After creating an account on Healthcare.gov, users are asked to click an "I accept" button under some routine Terms & Conditions prohibiting unauthorized attempts to upload information or change the website. Once users click the button, they may proceed to shop for insurance and enter detailed personal information. However, when the Terms & Conditions page is visible, the hidden sentence mentioned above along with several others can be seen by using a web browser's "View Source" feature. A screen grab below shows the visible Terms & Conditions page along with a simultaneous view of the code underlying it:
The full portion of the code which does not appear on the visible page displayed for users reads as follows:
You have no reasonable expectation of privacy regarding any communication or data transiting or stored on this information system. At any time, and for any lawful Government purpose, the government may monitor, intercept, and search and seize any communication or data transiting or stored on this information system. Any communication or data transiting or stored on this information system may be disclosed or used for any lawful Government purpose. [The sentence beginning "To continue" also appears again, but is only visible once on the page as displayed for users.]It is unclear why these sentences appear in the code at all since they are not displayed, although the code may simply have been copied from another website that does use the full warning. In this case, the unwanted portion of the warning was rendered inert with HTML coding tags ("<!--" and "-->") usually used by programmers for inserting comments to explain the purpose of a section of code. However, the code can be rendered "live" again by simply removing those tags, in which case the full text would appear on the screen to users. However, it is unclear why the paragraph containing "no reasonable expectation of privacy" would ever have even been considered appropriate in this context.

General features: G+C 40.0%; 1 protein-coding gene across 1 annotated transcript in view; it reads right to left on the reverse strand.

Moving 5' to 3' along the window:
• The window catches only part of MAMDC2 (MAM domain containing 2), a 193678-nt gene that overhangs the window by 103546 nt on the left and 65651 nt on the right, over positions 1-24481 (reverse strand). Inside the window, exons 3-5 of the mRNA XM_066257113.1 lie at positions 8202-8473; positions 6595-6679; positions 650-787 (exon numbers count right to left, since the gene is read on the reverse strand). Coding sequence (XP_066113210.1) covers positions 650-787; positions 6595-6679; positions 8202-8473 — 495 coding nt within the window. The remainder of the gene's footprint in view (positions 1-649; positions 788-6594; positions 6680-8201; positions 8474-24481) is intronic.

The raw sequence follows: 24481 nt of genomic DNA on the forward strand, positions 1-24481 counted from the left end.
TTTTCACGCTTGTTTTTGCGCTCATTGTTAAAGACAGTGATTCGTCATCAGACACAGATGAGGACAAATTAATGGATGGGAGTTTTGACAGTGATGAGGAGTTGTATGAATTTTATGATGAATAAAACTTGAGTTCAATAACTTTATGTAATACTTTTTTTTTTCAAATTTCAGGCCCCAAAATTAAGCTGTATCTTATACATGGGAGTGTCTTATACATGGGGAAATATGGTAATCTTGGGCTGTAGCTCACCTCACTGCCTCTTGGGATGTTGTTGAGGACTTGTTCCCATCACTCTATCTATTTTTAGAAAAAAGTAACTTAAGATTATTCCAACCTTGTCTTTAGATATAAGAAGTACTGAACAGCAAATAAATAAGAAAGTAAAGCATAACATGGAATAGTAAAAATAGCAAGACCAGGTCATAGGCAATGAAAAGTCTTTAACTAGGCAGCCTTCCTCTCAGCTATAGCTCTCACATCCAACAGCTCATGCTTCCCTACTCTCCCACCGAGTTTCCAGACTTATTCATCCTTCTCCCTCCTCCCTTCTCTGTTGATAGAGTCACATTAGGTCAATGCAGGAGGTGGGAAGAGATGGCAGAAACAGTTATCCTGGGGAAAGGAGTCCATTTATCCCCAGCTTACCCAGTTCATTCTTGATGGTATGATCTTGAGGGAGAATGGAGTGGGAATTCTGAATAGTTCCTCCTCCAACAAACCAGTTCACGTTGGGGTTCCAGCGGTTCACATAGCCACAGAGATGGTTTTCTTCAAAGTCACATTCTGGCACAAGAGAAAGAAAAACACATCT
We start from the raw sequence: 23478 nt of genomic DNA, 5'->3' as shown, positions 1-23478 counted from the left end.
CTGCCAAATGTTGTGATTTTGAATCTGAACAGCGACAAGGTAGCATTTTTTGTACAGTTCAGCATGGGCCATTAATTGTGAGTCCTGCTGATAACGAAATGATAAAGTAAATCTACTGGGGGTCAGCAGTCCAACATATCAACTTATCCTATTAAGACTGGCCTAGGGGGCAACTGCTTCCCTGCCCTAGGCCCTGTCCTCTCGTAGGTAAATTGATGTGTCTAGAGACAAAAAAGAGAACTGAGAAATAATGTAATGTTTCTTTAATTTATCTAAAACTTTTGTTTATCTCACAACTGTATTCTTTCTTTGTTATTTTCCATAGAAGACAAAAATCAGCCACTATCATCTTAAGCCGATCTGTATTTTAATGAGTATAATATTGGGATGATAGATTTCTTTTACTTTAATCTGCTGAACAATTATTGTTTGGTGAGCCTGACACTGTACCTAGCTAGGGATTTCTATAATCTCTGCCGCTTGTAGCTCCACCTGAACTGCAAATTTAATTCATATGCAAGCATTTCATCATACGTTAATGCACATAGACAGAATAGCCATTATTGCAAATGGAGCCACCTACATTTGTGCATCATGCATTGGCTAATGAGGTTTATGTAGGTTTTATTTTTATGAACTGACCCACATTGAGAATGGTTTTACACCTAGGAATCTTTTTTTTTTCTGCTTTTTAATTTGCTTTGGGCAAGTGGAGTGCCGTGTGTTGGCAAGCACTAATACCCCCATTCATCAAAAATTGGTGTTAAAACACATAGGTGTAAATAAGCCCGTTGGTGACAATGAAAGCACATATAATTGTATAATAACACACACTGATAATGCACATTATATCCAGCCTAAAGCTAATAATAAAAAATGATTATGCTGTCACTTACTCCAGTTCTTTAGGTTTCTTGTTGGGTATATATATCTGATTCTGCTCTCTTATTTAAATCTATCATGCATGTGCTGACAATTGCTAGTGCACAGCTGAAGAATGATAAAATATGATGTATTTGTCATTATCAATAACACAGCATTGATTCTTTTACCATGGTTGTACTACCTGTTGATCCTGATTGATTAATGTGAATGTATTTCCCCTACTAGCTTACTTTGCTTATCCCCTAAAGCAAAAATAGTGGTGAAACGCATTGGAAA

The phrase "no reasonable expectation of privacy" is actually a stock phrase used in the terms and conditions of many government websites and information systems, but those who are entering personal, medical and financial information at Healthcare.gov may not find that fact reassuring. An email sent on Thursday, October 10, requesting comment from Department of Health and Human Services, the agency responsible for the website, has not yet been returned.
Note: A version of this article first appeared at The Weekly Standard.